The use of superparamagnetic nanoparticles for prosthetic biofilm prevention.

Taylor EN, Webster TJ - Int J Nanomedicine (2009)

Decreased S. epidermidis numbers in the presence of superparamagnetic iron oxide nanoparticles. Cells were inoculated at 3 × 106 cells per well and were cultured for up to 48 hours. Data was obtained using optical density readings and each bar represents the average of 24 readings. Bacteria density decreased for doses as low as 100 μg/ml compared to no particles (0 mg/ml) at all time points assessed. The lowest dose, 10 μg/ml, was not significantly different than controls (no particles).Notes: All P values assessed at the 1% level are denoted **and error bars indicate standard error of the mean (N = 3).
© Copyright Policy
Related In: Results  -  Collection

Show All Figures
getmorefigures.php?uid=PMC2747349&req=5

f4-ijn-4-145: Decreased S. epidermidis numbers in the presence of superparamagnetic iron oxide nanoparticles. Cells were inoculated at 3 × 106 cells per well and were cultured for up to 48 hours. Data was obtained using optical density readings and each bar represents the average of 24 readings. Bacteria density decreased for doses as low as 100 μg/ml compared to no particles (0 mg/ml) at all time points assessed. The lowest dose, 10 μg/ml, was not significantly different than controls (no particles).Notes: All P values assessed at the 1% level are denoted **and error bars indicate standard error of the mean (N = 3).
Mentions: Optical density studies indicated progressively decreased S. epidermidis density at all time points (12–48 hours) when cultured with 100 μg/mL, 1 mg/mL, and 2 mg/mL (Figure 4). This is in contrast with the low SPION concentration of 10 μg/mL for which no significant difference was observed compared to controls (no particles). The SPION supernatant control (possibly containing ethanol and iron salt) did not cause a decrease in bacteria density compared to no particle controls, thus, providing evidence that the iron oxide nanoparticles (not other chemicals used/created when fabricating such particles) decreased bacteria number.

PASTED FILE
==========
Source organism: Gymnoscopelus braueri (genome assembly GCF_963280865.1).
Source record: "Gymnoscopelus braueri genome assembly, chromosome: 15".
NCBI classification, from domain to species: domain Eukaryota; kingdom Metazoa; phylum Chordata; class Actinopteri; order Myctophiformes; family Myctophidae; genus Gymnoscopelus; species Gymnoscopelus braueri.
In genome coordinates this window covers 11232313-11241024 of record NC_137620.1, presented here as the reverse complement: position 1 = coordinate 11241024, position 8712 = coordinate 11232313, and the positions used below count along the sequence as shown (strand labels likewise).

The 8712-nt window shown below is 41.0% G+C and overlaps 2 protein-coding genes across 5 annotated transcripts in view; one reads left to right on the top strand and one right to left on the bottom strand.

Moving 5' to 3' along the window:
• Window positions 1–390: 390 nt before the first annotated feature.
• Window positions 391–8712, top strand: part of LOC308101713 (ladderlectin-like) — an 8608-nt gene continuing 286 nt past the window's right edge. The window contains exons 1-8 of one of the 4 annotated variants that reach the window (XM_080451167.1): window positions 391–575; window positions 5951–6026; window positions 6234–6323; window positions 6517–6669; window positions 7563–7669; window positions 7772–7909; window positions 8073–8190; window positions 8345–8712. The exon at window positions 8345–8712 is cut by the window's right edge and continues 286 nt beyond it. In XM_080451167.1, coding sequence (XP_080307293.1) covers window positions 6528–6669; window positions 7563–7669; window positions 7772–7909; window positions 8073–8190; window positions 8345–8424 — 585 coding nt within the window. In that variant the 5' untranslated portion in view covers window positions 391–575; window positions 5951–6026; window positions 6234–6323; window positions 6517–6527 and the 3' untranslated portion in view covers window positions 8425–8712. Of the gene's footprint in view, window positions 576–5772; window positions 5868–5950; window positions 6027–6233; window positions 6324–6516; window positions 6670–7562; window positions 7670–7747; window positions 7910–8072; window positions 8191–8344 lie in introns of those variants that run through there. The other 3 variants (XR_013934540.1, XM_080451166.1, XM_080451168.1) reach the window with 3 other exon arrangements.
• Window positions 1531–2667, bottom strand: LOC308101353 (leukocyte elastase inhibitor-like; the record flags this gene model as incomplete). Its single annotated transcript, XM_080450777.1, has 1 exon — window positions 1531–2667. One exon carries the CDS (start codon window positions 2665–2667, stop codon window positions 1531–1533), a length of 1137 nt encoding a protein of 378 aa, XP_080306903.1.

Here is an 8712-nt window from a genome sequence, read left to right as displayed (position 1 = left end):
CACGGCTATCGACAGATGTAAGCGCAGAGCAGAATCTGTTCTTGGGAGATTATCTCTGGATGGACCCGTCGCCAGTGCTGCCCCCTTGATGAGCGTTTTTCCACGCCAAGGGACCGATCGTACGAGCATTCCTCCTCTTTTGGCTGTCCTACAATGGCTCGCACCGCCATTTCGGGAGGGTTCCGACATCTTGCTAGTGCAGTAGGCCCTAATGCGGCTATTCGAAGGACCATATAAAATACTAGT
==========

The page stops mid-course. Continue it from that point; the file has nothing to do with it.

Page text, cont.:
Bottom Line: Results showed for the first time decreased Staphylococcus epidermidis numbers when exposed to 100 microg/ml of SPION for 12 hours and this trend continued for up to 48 hours.Prevention of colony assembly, a prerequisite to biofilm formation, was also observed at lower SPION dosages of 10 microg/ml after 12 hours.Coupled with previous studies demonstrating enhanced bone cell functions in the presence of the same concentration of SPION, the present results provided much promise for the use of SPION for numerous anti-infection orthopedic applications.

View Article: PubMed Central - PubMed

Affiliation: Nanomedicine Laboratories, Division of Engineering, and Department of Orthopaedics, Brown University, Providence, RI 02912, USA.

ABSTRACT
As with all surgical procedures, implantation comes with the added risk of infection. The goal of this in vitro study was to explore the use of superparamagnetic iron oxide nanoparticles (SPION) as a multifunctional platform to prevent biofilm formation. Results showed for the first time decreased Staphylococcus epidermidis numbers when exposed to 100 microg/ml of SPION for 12 hours and this trend continued for up to 48 hours. Prevention of colony assembly, a prerequisite to biofilm formation, was also observed at lower SPION dosages of 10 microg/ml after 12 hours. Coupled with previous studies demonstrating enhanced bone cell functions in the presence of the same concentration of SPION, the present results provided much promise for the use of SPION for numerous anti-infection orthopedic applications.

Show MeSH
Related in: MedlinePlus